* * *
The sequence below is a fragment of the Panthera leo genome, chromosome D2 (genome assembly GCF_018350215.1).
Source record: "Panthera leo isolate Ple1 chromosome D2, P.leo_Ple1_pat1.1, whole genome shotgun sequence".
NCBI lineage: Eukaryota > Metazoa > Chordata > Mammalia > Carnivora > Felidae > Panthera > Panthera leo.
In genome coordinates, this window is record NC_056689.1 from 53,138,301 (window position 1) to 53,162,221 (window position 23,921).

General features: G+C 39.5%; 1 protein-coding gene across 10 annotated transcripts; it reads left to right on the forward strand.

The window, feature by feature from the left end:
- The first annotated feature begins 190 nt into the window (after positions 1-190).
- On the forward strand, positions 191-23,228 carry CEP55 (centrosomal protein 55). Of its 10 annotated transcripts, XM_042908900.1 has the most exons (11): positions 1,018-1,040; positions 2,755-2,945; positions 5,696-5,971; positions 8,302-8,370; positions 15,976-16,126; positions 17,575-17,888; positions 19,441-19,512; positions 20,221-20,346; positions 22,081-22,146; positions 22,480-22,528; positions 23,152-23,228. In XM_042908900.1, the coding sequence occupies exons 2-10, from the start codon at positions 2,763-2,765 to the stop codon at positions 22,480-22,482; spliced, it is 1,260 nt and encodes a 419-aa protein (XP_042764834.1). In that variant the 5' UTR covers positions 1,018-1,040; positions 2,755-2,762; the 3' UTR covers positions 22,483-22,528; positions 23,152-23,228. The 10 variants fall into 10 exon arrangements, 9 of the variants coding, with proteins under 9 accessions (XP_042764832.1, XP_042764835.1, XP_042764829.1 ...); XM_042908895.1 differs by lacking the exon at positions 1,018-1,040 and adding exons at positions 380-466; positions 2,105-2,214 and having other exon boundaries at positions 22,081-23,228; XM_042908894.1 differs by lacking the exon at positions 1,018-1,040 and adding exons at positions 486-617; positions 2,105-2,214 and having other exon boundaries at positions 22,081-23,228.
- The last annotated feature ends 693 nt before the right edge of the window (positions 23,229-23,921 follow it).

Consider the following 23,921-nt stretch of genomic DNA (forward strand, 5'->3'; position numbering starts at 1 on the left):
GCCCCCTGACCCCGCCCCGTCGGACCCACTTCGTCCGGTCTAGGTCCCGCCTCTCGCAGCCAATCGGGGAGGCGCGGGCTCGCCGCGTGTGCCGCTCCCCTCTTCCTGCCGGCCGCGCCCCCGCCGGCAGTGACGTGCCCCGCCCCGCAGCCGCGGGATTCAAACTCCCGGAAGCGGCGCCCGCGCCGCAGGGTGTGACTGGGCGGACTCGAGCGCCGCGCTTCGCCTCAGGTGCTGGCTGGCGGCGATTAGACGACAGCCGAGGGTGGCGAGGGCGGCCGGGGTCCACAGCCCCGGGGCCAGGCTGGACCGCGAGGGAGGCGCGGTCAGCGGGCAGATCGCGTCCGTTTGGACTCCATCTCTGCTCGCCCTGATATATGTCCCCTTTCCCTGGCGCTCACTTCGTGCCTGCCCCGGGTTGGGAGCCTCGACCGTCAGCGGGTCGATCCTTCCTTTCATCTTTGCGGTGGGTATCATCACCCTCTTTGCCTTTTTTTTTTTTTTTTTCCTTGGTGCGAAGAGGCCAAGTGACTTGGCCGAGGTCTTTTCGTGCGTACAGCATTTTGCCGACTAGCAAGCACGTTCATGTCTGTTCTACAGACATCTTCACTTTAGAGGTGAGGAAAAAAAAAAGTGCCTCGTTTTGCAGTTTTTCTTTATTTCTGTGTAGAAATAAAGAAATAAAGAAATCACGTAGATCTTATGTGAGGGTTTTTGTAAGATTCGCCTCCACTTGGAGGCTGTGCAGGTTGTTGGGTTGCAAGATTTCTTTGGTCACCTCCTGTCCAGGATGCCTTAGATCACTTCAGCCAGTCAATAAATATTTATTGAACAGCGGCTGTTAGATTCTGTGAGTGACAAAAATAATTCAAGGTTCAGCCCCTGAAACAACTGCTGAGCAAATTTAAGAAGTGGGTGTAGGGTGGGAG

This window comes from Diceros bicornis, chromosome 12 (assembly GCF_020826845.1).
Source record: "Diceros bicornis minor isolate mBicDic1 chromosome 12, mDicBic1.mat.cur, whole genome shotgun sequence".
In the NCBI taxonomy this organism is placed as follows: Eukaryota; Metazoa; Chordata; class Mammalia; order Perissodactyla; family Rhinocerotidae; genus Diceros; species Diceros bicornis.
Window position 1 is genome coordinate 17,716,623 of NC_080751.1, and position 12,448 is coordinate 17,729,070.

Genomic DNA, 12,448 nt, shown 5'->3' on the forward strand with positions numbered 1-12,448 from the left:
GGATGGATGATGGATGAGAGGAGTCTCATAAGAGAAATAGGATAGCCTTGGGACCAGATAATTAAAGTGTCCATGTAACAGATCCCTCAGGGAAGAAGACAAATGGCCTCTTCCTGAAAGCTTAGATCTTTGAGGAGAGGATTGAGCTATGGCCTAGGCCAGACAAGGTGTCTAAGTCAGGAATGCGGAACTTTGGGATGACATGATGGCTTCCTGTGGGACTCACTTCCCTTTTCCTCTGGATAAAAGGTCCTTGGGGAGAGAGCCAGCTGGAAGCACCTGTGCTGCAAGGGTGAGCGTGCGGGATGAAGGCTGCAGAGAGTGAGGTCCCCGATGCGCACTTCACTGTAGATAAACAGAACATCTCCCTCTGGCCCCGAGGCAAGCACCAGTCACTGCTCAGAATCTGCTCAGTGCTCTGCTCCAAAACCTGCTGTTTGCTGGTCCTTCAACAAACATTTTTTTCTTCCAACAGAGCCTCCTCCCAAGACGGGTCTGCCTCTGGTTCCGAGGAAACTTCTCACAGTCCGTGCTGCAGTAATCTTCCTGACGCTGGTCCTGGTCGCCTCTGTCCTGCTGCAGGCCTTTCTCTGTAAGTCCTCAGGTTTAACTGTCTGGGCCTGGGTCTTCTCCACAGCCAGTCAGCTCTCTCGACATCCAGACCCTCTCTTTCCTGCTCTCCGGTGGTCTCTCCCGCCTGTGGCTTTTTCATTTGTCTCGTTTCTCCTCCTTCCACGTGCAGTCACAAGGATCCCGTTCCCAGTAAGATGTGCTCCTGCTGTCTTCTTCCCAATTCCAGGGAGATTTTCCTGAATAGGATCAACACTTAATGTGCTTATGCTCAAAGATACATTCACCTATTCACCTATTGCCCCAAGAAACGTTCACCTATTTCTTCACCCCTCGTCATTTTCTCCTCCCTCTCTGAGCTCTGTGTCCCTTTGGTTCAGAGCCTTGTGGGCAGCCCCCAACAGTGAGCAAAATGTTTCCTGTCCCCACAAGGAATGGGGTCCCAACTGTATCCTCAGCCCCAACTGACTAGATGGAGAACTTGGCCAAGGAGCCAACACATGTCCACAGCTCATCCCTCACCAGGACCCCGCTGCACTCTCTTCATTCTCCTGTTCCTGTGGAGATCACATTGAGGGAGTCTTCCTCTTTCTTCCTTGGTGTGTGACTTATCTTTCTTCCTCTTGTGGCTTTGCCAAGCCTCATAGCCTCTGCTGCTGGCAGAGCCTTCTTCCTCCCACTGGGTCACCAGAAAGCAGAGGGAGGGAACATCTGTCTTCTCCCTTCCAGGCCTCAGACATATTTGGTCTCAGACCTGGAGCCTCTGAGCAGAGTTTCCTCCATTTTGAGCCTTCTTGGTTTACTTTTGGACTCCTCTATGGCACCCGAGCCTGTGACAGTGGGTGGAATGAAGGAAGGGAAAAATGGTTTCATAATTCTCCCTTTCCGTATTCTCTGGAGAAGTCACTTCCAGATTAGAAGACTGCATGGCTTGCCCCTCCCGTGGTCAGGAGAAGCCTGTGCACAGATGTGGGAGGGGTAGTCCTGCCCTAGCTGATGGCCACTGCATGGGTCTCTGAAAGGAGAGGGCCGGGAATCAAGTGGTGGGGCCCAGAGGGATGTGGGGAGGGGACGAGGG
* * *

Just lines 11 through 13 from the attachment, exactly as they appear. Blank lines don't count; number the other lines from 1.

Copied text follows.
GCCCCCTGACCCCGCCCCGTCGGACCCACTTCGTCCGGTCTAGGTCCCGCCTCTCGCAGCCAATCGGGGAGGCGCGGGCTCGCCGCGTGTGCCGCTCCCCTCTTCCTGCCGGCCGCGCCCCCGCCGGCAGTGACGTGCCCCGCCCCGCAGCCGCGGGATTCAAACTCCCGGAAGCGGCGCCCGCGCCGCAGGGTGTGACTGGGCGGACTCGAGCGCCGCGCTTCGCCTCAGGTGCTGGCTGGCGGCGATTAGACGACAGCCGAGGGTGGCGAGGGCGGCCGGGGTCCACAGCCCCGGGGCCAGGCTGGACCGCGAGGGAGGCGCGGTCAGCGGGCAGATCGCGTCCGTTTGGACTCCATCTCTGCTCGCCCTGATATATGTCCCCTTTCCCTGGCGCTCACTTCGTGCCTGCCCCGGGTTGGGAGCCTCGACCGTCAGCGGGTCGATCCTTCCTTTCATCTTTGCGGTGGGTATCATCACCCTCTTTGCCTTTTTTTTTTTTTTTTTCCTTGGTGCGAAGAGGCCAAGTGACTTGGCCGAGGTCTTTTCGTGCGTACAGCATTTTGCCGACTAGCAAGCACGTTCATGTCTGTTCTACAGACATCTTCACTTTAGAGGTGAGGAAAAAAAAAAGTGCCTCGTTTTGCAGTTTTTCTTTATTTCTGTGTAGAAATAAAGAAATAAAGAAATCACGTAGATCTTATGTGAGGGTTTTTGTAAGATTCGCCTCCACTTGGAGGCTGTGCAGGTTGTTGGGTTGCAAGATTTCTTTGGTCACCTCCTGTCCAGGATGCCTTAGATCACTTCAGCCAGTCAATAAATATTTATTGAACAGCGGCTGTTAGATTCTGTGAGTGACAAAAATAATTCAAGGTTCAGCCCCTGAAACAACTGCTGAGCAAATTTAAGAAGTGGGTGTAGGGTGGGAG

This window comes from Diceros bicornis, chromosome 12 (assembly GCF_020826845.1).
Source record: "Diceros bicornis minor isolate mBicDic1 chromosome 12, mDicBic1.mat.cur, whole genome shotgun sequence".